Shiba inu (SHIB) is an Ethereum-based ERC-20 token that has risen in popularity this year, largely because of its dog-themed ecosystem, speculation on its price by retail investors and strong community engagement. The official Shib Twitter account, for example, has over 1.2 million followers – more than leading crypto companies such as Cardano, Kraken and Solana.
The digital asset was inspired by the Japanese breed of dog of the same name, which sparked a viral meme trend in 2013 and subsequently led to the creation of the infamous dogecoin cryptocurrency. Shiba inu, along with dogecoin and the hundreds of other pet-inspired digital assets, have become collectively known in the industry as “meme coins.”
Ordinarily, a meme coin offers owners little to no utility compared with more established cryptocurrencies such as bitcoin and ether. In the case of shiba inu, however, there seems to be a legitimate attempt by the development team to provide more value to SHIB holders, including launching a decentralized exchange in July.
— Shib (@Shibtoken) July 6, 2021
Notably, the desire to provide more utility to users has seen the self-proclaimed “doge killer” become the second-most popular meme coin in the market. And although the market capitalization of dogecoin is three times that of shiba inu at press time, the underdog project has managed to create and build up a large community in less than two years.
Key features of shiba inu
So other than being another doggy-themed cryptocurrency, what is the shib coin all about?
The first notable thing about Shiba Inu is its total supply. A total of 1 quadrillion SHIB tokens were minted during its official launch in 2020. A quadrillion is a number followed by 15 zeros. Some 50% of the supply of shiba inu was locked in Uniswap SHIB/ETH liquidity pool – a decentralized exchange where users deposit pairs of assets into liquidity pools that other investors can trade against. That is known as an automated market maker system.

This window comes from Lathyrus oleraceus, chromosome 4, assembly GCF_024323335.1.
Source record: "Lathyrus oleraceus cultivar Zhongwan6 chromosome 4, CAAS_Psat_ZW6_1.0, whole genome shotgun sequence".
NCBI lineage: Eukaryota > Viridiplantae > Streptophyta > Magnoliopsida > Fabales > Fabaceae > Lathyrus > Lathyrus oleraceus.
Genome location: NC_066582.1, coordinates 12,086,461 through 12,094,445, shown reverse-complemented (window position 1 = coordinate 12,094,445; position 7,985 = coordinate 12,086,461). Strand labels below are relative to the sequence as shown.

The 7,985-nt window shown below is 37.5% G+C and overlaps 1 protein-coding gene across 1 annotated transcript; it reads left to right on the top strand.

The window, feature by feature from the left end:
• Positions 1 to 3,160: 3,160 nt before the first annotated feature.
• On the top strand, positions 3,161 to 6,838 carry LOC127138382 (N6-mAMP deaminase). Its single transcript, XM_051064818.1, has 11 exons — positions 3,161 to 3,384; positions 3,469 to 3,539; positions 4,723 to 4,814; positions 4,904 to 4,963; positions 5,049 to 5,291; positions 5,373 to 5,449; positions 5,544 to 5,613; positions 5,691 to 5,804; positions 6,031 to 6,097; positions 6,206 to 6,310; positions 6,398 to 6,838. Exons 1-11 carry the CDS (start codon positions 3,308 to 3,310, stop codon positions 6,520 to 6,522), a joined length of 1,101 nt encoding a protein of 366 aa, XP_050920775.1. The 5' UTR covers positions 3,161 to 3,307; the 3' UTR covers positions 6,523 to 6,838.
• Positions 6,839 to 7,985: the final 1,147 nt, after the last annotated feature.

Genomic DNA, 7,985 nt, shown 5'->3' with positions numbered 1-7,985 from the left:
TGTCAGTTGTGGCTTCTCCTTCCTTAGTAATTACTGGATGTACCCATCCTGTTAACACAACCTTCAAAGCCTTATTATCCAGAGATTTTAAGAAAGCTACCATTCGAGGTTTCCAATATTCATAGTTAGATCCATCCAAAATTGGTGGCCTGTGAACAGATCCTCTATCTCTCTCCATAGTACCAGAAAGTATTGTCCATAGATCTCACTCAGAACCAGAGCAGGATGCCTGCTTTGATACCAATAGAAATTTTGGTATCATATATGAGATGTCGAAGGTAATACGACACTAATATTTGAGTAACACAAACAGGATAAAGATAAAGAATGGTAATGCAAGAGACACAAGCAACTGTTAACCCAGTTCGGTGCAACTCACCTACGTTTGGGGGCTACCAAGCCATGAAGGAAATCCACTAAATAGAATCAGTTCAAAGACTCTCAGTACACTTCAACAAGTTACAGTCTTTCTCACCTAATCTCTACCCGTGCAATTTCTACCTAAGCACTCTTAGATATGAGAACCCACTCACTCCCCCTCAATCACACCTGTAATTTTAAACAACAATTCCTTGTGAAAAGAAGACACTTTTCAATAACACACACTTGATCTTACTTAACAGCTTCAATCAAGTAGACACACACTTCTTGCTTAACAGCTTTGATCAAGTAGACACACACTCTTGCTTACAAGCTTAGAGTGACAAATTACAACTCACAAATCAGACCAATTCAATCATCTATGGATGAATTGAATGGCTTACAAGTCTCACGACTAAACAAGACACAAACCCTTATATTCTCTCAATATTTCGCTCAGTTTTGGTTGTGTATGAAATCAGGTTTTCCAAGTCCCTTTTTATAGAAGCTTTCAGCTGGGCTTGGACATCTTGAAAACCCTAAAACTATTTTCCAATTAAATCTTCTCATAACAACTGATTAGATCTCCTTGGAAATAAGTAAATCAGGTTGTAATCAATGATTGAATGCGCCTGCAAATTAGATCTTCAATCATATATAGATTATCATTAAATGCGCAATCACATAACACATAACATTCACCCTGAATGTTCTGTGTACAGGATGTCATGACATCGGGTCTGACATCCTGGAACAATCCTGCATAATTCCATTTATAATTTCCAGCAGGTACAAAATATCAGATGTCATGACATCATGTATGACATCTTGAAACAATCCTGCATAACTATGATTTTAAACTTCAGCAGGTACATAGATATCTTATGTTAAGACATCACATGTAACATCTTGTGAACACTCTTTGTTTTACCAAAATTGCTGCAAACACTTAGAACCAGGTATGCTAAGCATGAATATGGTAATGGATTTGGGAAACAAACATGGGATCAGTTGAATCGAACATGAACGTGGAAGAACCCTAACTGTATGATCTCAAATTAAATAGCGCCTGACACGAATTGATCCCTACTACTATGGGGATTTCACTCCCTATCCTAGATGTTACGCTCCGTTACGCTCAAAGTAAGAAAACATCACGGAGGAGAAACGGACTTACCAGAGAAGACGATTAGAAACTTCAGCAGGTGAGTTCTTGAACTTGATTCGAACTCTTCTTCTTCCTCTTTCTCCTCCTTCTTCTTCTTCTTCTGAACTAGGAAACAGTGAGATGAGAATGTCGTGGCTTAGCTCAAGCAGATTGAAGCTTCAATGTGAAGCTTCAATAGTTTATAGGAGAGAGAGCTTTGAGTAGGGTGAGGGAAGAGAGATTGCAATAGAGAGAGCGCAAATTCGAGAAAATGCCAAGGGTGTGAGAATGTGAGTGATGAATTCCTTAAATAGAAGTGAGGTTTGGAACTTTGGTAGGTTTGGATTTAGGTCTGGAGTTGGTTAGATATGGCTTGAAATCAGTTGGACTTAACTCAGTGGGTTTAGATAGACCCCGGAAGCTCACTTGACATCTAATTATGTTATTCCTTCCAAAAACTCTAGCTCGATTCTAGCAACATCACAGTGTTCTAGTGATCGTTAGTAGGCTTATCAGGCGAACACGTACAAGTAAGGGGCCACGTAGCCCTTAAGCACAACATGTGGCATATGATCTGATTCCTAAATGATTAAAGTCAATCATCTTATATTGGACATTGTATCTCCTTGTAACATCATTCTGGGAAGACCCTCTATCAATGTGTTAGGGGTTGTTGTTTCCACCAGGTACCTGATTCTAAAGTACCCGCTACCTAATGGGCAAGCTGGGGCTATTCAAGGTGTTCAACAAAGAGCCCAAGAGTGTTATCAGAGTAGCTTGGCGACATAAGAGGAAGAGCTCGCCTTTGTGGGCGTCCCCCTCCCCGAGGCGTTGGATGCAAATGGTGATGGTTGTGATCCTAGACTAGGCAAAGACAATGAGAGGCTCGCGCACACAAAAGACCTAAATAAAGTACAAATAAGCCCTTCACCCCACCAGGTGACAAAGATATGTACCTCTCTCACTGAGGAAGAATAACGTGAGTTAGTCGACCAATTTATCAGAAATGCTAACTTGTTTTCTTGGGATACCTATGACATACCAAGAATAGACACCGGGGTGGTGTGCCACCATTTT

Read more: What is an Automated Market Maker?
The other 50% of shib token’s supply was donated to Ethereum’s founder, Vitalik Buterin, who burned a vast majority of them by sending the tokens to a dead crypto wallet address. The remaining tokens (worth $1.2 billion at the time) were donated to an Indian COVID-19 relief cause and other charities.
The Shiba Inu universe also consists of a decentralized exchange, called Shibaswap, and two other tokens, “LEASH” and “BONE,” (see below.)
Finally, the community is also championing a rescue campaign for Shiba Inu dogs. All you need to do is make purchases on Amazon through smile.amazon.com and select Shiba Inu Rescue Association (a 501(c)3 as your preferred nongovernmental organization). This will allow a percentage of your purchase to be donated to a cause focusing on helping Shiba Inu dogs in need.
What is ShibaSwap?
Shibaswap is a decentralized exchange – a type of peer-to-peer trading platform similar to Uniswap that allows users to trade SHIB and other cryptocurrencies without an intermediary company. It also allows users to provide liquidity (deposit funds into pools that other traders can use to trade against) and stake tokens (deposit them into a wallet) to earn interest using shib token and two additional ERC-20 tokens that exist in the Shiba ecosystem:
- Bone ShibaSwap (ticker: BONE): Bone is designed to function as the platform’s governance token, with a total supply of 250 million coins. That means holders of bone tokens are able to propose and vote on changes to the Shiba protocol via its “Doggy DAO.” It’s also minted and rewarded to users who provide liquidity on the platform.
- Doge Killer (ticker: LEASH): This was originally launched as a rebase token (also known as an elastic token), a type of token similar to an algorithmic stablecoin where the supply automatically increases and decreases via a computer algorithm to keep its price pegged to another asset. In this case, leash’s supply is adjusted to track the price of doge at a rate of 1/1,000.